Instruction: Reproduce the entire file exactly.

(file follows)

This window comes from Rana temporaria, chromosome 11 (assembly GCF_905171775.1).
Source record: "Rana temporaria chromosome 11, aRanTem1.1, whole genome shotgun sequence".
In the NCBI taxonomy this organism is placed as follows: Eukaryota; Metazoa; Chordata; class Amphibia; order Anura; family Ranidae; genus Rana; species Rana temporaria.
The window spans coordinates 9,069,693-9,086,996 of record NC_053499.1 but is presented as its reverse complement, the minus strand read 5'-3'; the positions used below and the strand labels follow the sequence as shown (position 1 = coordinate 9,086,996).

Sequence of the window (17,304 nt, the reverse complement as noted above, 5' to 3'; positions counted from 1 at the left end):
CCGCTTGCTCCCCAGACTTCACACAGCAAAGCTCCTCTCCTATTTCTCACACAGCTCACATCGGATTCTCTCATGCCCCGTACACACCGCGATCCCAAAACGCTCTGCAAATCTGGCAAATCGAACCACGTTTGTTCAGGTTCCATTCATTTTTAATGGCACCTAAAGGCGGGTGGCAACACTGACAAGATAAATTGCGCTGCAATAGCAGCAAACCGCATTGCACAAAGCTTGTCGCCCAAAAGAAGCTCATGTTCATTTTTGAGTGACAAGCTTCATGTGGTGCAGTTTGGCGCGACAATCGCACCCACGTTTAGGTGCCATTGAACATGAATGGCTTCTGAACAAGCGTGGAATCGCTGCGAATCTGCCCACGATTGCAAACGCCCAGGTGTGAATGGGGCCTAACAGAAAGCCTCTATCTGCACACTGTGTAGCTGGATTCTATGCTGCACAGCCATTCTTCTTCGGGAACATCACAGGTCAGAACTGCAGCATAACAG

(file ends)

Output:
This window comes from Rana temporaria, chromosome 11 (assembly GCF_905171775.1).
Source record: "Rana temporaria chromosome 11, aRanTem1.1, whole genome shotgun sequence".
In the NCBI taxonomy this organism is placed as follows: Eukaryota; Metazoa; Chordata; class Amphibia; order Anura; family Ranidae; genus Rana; species Rana temporaria.
The window spans coordinates 9,069,693-9,086,996 of record NC_053499.1 but is presented as its reverse complement, the minus strand read 5'-3'; the positions used below and the strand labels follow the sequence as shown (position 1 = coordinate 9,086,996).

Sequence of the window (17,304 nt, the reverse complement as noted above, 5' to 3'; positions counted from 1 at the left end):
CCGCTTGCTCCCCAGACTTCACACAGCAAAGCTCCTCTCCTATTTCTCACACAGCTCACATCGGATTCTCTCATGCCCCGTACACACCGCGATCCCAAAACGCTCTGCAAATCTGGCAAATCGAACCACGTTTGTTCAGGTTCCATTCATTTTTAATGGCACCTAAAGGCGGGTGGCAACACTGACAAGATAAATTGCGCTGCAATAGCAGCAAACCGCATTGCACAAAGCTTGTCGCCCAAAAGAAGCTCATGTTCATTTTTGAGTGACAAGCTTCATGTGGTGCAGTTTGGCGCGACAATCGCACCCACGTTTAGGTGCCATTGAACATGAATGGCTTCTGAACAAGCGTGGAATCGCTGCGAATCTGCCCACGATTGCAAACGCCCAGGTGTGAATGGGGCCTAACAGAAAGCCTCTATCTGCACACTGTGTAGCTGGATTCTATGCTGCACAGCCATTCTTCTTCGGGAACATCACAGGTCAGAACTGCAGCATAACAG